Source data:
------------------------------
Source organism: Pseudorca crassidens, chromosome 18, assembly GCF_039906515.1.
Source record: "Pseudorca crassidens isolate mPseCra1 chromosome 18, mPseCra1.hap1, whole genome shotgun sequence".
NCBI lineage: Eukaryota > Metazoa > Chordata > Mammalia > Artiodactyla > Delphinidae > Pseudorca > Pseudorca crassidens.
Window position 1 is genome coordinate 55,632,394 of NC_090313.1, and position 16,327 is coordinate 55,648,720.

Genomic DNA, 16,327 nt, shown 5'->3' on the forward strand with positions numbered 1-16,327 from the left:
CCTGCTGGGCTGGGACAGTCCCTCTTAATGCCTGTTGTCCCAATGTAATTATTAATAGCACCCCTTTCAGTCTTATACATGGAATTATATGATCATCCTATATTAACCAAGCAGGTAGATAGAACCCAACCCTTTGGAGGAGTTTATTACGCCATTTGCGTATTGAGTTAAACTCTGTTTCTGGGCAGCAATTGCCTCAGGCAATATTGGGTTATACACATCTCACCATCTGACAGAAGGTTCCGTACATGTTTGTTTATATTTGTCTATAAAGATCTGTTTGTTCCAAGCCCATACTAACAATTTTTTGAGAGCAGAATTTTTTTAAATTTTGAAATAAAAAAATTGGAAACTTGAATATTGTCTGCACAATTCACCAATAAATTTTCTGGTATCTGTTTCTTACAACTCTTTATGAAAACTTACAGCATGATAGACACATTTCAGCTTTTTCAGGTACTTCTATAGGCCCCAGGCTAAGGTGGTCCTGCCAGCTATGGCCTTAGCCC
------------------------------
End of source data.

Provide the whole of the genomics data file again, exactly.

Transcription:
Source organism: Pseudorca crassidens, chromosome 18, assembly GCF_039906515.1.
Source record: "Pseudorca crassidens isolate mPseCra1 chromosome 18, mPseCra1.hap1, whole genome shotgun sequence".
NCBI lineage: Eukaryota > Metazoa > Chordata > Mammalia > Artiodactyla > Delphinidae > Pseudorca > Pseudorca crassidens.
Window position 1 is genome coordinate 55,632,394 of NC_090313.1, and position 16,327 is coordinate 55,648,720.

Genomic DNA, 16,327 nt, shown 5'->3' on the forward strand with positions numbered 1-16,327 from the left:
CCTGCTGGGCTGGGACAGTCCCTCTTAATGCCTGTTGTCCCAATGTAATTATTAATAGCACCCCTTTCAGTCTTATACATGGAATTATATGATCATCCTATATTAACCAAGCAGGTAGATAGAACCCAACCCTTTGGAGGAGTTTATTACGCCATTTGCGTATTGAGTTAAACTCTGTTTCTGGGCAGCAATTGCCTCAGGCAATATTGGGTTATACACATCTCACCATCTGACAGAAGGTTCCGTACATGTTTGTTTATATTTGTCTATAAAGATCTGTTTGTTCCAAGCCCATACTAACAATTTTTTGAGAGCAGAATTTTTTTAAATTTTGAAATAAAAAAATTGGAAACTTGAATATTGTCTGCACAATTCACCAATAAATTTTCTGGTATCTGTTTCTTACAACTCTTTATGAAAACTTACAGCATGATAGACACATTTCAGCTTTTTCAGGTACTTCTATAGGCCCCAGGCTAAGGTGGTCCTGCCAGCTATGGCCTTAGCCC